The Blue Scout Junior was a four-stage rocket based on the NASA/LTV Scout family. Blue Scout Junior and its derivatives were used throughout the 1960s and 1970s by the USAF under the designation of SLV-1.
Payload: 10 kg (22 lb) to a 26.775 km altitude, 11,290 km range.
Stage Data - Blue Scout Junior
Historical Essay © Andreas Parsch
Ford RM-91 Blue Scout Junior
The XRM-91 Blue Scout Junior (sometimes called Journeyman B) was a rocket of the U.S. Air Force's System 609A Blue Scout family (for general information on Blue Scout, see article on RM-89 Blue Scout I). The XRM-91 did not resemble the other Scout variants externally, because the usual first Scout stage (an Aerojet General Algol) was not used. Instead, the four-stage Blue Scout Junior used Scout's 2nd and 3rd stages (Castor and Antares) as the first two stages, and added an Aerojet General Alcor and a spherical NOTS Cetus in a common nose fairing. The XRM-91 also lacked the gyro-stabilization and guidance system of the RM-89 Blue Scout I and RM-90 Blue Scout II, making it a completely unguided rocket. It relied on second-stage fins and two spin motors to achieve a stable flight trajectory.
The first launch of an XRM-91 occurred on 21 September 1960, making it actually the first Blue Scout configuration to fly. The flight was planned to make radiation and magnetic field measurements at distances of up to 26700 km (16600 miles) from earth, and while the rocket did indeed achieve this altitude, the telemetry system failed so that no data was received. The second launch in November ended with a failure during second stage burn. The third flight was to measure particle densities in the Van Allen belts and reached a distance of 225000 km (140000 miles), but again a telemetry failure prevented the reception of scientific data. The fourth and final XRM-91 mission in December 1961 also carried particle detectors, and was the only completely successful flight of the initial Blue Scout Junior program. The Blue Scout Junior would have been easily powerful enough to put a small satellite in low-earth orbit but was never used to do so.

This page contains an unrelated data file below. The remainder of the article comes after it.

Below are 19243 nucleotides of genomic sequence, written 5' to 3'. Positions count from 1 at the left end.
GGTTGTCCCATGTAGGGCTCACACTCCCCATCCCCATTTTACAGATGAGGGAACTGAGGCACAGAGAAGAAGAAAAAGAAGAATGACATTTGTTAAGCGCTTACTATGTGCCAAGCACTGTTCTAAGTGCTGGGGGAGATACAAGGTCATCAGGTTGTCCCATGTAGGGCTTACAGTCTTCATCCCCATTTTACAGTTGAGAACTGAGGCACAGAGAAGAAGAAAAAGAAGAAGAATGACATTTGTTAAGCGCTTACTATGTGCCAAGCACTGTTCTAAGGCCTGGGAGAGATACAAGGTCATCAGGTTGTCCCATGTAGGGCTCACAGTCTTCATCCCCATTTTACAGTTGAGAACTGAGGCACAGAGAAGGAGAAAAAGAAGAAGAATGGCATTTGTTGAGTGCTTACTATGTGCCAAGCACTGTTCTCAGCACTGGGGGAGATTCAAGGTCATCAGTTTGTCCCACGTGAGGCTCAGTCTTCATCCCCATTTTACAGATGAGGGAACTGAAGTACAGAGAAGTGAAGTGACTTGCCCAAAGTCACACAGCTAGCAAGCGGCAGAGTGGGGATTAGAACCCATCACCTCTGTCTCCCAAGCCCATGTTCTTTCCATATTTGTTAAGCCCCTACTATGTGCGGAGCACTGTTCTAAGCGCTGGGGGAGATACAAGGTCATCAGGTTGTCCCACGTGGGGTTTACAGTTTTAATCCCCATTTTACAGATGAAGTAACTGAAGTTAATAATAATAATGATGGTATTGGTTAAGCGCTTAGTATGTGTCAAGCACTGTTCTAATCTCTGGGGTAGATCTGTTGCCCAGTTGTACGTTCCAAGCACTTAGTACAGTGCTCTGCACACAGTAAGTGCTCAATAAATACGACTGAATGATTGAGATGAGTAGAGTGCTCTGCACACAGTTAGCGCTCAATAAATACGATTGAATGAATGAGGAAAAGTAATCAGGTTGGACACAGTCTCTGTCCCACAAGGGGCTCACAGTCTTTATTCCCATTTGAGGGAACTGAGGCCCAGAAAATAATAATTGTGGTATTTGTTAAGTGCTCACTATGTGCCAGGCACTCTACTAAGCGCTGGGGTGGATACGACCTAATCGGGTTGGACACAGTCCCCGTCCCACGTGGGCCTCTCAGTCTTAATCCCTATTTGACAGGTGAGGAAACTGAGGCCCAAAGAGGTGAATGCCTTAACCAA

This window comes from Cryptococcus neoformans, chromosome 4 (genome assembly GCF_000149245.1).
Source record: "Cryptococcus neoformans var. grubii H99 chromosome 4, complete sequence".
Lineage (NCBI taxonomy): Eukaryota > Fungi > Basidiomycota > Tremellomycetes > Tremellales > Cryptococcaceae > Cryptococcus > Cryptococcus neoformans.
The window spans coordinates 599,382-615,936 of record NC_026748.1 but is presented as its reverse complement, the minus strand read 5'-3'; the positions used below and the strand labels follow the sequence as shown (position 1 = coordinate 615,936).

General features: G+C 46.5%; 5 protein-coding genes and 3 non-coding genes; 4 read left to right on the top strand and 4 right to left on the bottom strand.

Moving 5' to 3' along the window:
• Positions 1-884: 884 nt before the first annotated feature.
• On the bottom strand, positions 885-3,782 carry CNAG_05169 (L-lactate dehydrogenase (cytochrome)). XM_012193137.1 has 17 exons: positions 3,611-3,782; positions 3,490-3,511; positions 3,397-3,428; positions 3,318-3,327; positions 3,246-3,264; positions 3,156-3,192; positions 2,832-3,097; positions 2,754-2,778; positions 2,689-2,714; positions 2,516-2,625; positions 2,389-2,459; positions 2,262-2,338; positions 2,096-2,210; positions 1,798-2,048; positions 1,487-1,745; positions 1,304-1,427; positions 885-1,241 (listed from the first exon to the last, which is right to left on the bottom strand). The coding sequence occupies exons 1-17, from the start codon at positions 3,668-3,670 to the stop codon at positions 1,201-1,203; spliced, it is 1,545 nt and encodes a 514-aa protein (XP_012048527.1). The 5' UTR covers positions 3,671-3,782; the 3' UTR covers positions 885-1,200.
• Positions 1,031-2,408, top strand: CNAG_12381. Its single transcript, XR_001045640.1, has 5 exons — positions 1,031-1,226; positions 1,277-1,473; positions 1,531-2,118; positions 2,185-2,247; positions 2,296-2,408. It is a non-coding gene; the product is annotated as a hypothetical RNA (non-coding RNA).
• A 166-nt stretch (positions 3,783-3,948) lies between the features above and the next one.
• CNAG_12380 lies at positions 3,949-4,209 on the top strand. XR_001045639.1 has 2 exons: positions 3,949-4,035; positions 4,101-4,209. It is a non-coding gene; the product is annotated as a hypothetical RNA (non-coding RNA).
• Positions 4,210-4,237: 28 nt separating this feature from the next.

The Blue Scout Junior was regarded by the USAF as the most useful of the various Blue Scout configurations. It was used (in slightly modified form) between 1962 and 1965 by the Air Force as the SLV-1B-C launch vehicle for suborbital scientific payloads. The SLV-1C was also chosen as the rocket for the MER-6A interim ERCS (Emergency Rocket Communications System) vehicle. The NASA used a three-stage Blue Scout Junior configuration (omitting the Cetus 4th stage) as the RAM B.Specifications
Note: Data given by several sources show slight variations. Figures given below may therefore be inaccurate!
Data for XRM-91:
|Length||12.34 m (40 ft 5.8 in)|
|Finspan||1st stage: 2.62 m (8 ft 7 in)|
2nd stage: 1.64 m (5 ft 4.6 in)
|Diameter||0.79 m (31 in)|
|Weight||6300 kg (14000 lb)|
|Speed||6 km-s (20000 ft-s)|
|Altitude||225000 km (140000 miles)|
|Range||global (low earth orbit reachable)|
|Propulsion||1st stage: Thiokol XM33 Castor solid-fuel rocket; 259 kN (58300 lb) for 37 s|
2nd stage: Alleghany Ballistics Lab (Hercules) X-254 Antares solid-fuel rocket; 60.5 kN (13600 lb) for 39 s
3rd stage: Aerojet AJ10-41 (30KS8000) Alcor solid-fuel rocket; 36 kN (8000 lb) for 30 s
4th stage: NOTS 100A Cetus solid-fuel rocket; 4.0 kN (900 lb) for 20 s
 Peter Alway: "Rockets of the World, 2000 Supplement", Saturn Press, 2000
 Norman J. Bowman: "The Handbook of Rockets and Guided Missiles", Perastadion Press, 1963
 Mark Wade: Encyclopedia Astronautica
Status: Out of production.
Gross mass: 5,797 kg (12,780 lb).
Payload: 10 kg (22 lb).
Height: 14.00 m (45.00 ft).
Diameter: 0.79 m (2.59 ft).
Thrust: 222.40 kN (49,998 lbf).
Apogee: 27 km (17 mi).